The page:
SHANGHAI/BEIJING (Reuters) – China’s commerce ministry said a U.S. decision to subsidize renewable energy firms and impose tariffs on imported products has seriously distorted the global market and harmed China’s interests, firing the latest shot in a broader trade conflict.
FILE PHOTO: An array of solar panels is seen in the desert in Victorville, California March 13, 2015. REUTERS/Lucy Nicholson/File Photo
China has lodged a complaint to the World Trade Organisation to help determine the legality of the U.S. policies, saying they not only harm China’s rights but also undermine the WTO’s authority, the ministry said on its website late on Tuesday. (www.mofcom.gov.cn).
Washington announced in January that it was imposing what it called safeguard tariffs over four years – with a 30 percent tariff in the first year reduced gradually to 15 percent in year four.
“As the U.S. violations have severely distorted the global market for products like photovoltaics and seriously damaged China’s trade interests, China’s use of the WTO dispute settlement mechanism is a necessary measure to safeguard its legitimate rights and interests and maintain multilateral trade rules,” the commerce ministry statement said.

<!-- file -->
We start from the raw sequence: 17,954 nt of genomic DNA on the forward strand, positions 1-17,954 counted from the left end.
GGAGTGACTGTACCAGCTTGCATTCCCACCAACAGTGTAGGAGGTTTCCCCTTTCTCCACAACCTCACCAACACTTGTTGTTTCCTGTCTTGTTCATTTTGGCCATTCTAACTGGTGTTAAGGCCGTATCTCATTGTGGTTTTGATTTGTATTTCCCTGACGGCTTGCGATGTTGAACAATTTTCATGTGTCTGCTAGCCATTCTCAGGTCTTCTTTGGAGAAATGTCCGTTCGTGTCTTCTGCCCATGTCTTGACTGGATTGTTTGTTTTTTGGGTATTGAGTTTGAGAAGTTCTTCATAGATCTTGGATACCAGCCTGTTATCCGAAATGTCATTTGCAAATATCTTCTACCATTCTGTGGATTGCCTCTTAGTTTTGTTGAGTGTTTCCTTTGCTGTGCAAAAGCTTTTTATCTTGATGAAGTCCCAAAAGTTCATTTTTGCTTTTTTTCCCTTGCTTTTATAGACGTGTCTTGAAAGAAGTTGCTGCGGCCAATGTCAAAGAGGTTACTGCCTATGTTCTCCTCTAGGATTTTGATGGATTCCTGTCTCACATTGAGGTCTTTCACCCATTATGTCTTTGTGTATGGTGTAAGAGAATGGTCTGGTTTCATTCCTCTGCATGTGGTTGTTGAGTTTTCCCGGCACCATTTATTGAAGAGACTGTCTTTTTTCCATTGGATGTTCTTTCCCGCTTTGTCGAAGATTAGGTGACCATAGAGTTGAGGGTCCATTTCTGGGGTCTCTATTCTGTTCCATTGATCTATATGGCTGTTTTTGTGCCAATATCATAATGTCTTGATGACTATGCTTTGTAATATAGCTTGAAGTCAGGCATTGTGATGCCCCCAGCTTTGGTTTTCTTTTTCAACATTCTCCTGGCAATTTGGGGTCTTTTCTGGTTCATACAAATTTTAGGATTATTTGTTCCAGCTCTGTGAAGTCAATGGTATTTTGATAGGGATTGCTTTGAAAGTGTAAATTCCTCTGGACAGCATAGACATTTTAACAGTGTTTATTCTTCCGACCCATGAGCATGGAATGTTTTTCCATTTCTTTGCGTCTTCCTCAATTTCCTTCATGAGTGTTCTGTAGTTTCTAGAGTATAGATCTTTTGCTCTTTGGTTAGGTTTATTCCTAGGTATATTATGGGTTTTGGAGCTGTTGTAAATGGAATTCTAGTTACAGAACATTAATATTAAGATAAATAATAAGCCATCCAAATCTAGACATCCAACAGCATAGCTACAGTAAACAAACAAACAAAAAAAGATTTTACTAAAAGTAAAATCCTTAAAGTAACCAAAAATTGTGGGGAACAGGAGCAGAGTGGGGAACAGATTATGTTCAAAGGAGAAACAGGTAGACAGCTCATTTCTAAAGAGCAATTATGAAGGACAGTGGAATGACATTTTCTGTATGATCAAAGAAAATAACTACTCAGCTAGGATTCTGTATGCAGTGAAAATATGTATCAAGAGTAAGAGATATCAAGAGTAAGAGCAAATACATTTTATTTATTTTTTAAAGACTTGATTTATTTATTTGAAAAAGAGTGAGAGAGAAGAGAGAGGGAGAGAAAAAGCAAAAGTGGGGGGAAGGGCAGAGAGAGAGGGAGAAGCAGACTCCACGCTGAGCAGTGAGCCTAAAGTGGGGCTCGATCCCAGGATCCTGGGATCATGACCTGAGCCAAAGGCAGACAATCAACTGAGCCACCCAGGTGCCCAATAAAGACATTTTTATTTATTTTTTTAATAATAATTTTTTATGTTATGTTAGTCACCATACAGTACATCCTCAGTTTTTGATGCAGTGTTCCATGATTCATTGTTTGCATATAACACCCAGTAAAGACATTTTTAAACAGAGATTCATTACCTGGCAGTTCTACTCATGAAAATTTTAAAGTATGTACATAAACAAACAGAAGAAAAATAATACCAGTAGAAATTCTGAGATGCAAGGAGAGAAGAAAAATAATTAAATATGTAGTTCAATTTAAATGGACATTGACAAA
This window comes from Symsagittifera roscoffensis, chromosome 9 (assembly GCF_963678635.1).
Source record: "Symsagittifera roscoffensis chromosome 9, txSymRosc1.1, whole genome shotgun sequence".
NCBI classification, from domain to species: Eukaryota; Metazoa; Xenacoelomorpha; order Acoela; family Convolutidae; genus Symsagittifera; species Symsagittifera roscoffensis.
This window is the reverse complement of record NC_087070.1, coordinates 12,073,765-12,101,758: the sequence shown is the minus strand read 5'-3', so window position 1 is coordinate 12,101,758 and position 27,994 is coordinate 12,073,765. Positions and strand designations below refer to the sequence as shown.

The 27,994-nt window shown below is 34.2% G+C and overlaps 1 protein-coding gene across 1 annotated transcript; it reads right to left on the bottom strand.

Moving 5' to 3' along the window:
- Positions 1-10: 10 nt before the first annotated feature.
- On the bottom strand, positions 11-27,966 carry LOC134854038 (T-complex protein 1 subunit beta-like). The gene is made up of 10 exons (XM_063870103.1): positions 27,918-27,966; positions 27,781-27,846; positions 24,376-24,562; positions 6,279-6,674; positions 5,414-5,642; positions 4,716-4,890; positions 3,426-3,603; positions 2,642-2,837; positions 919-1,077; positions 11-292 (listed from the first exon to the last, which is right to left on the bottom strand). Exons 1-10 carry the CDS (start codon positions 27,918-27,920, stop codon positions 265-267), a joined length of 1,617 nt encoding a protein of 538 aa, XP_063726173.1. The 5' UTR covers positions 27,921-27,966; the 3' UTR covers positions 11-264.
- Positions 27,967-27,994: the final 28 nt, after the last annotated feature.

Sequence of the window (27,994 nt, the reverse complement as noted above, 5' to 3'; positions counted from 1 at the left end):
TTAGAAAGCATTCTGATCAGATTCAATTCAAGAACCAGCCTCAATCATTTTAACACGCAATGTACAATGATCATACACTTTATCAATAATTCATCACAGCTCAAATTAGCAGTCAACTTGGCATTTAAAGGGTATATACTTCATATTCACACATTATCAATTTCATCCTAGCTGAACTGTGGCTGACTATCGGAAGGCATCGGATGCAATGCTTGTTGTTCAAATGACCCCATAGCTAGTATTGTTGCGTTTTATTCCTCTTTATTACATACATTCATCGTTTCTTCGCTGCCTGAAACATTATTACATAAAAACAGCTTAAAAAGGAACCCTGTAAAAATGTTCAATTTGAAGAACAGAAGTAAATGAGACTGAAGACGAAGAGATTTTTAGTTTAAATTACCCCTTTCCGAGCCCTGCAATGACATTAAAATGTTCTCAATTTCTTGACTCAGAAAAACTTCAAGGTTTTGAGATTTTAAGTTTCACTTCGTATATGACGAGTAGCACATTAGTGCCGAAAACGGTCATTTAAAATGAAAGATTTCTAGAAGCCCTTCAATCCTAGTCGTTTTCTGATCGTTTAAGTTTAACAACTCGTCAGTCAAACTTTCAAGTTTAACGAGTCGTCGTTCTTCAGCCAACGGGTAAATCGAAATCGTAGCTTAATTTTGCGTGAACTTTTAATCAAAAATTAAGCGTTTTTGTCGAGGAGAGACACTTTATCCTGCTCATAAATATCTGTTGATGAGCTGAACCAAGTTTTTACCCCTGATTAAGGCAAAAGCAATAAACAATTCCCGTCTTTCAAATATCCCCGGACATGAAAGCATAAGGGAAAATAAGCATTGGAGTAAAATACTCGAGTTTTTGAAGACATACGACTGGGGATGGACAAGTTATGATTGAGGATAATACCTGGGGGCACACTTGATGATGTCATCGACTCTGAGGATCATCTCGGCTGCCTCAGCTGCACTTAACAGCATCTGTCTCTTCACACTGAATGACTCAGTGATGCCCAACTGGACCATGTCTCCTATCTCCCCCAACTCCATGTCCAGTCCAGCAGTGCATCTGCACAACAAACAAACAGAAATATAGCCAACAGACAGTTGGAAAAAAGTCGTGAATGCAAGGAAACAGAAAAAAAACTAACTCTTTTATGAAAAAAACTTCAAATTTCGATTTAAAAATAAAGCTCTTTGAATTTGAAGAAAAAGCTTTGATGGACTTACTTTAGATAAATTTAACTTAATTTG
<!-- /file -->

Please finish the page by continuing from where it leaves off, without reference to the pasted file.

The move is not expected to have an immediate impact on China’s major solar manufacturers, including GCL (0451.HK), Jinko Solar (JKS.N) and Canadian Solar CSOQ.O, as their exposure to U.S. markets was reduced after earlier trade disputes.
One Chinese executive, speaking on condition of anonymity, told Reuters that U.S. solar tariffs were a “sideshow” and had little effect on Chinese business.
Peng Peng, a researcher with the China Renewable Energy Industry Association described the dispute as “a microcosm of the big trade spat”.
“The solar problem has existed for years. I think China chose to bring it up in order to keep up the rhythm of the trade dispute,” he said.
The United States has accused China of using subsidies and bulk manufacturing capacity to drive down prices and put U.S. competitors out of business in a range of sectors.
According to figures from the China Photovoltaic Industry Association (CPIA), U.S. solar module production capacity fell from 1.5 gigawatts in 2011 to 1 GW last year as a result of bankruptcies.
China claims its manufacturers have benefited not from direct subsidy but from a fierce competitive environment that has driven down costs.
This year, its firms are facing a new wave of closures after the country’s state planning agency announced plans to cap new capacity at just 30 GW this year, down from a record 53 GW in 2017.
Despite the policy shift, manufacturers have continued to ramp up production, with silicon wafer output up 39 percent in the first half.
From January to May, exports of solar products also surged 21 percent year-on-year. Only a fraction went to the United States, with India the biggest market.
“Solar is only a piece on the big trade chessboard,” said another Chinese solar executive, who also declined to be named.
“I don’t think the complaint is necessarily a good thing for Chinese solar industry since it adds more uncertainties to the big (trade) war,” he added.
Additional reporting by Lee Chyen Yee in Singapore and Zhang Min in Beijing; Editing by Edwina Gibbs & Simon Cameron-Moore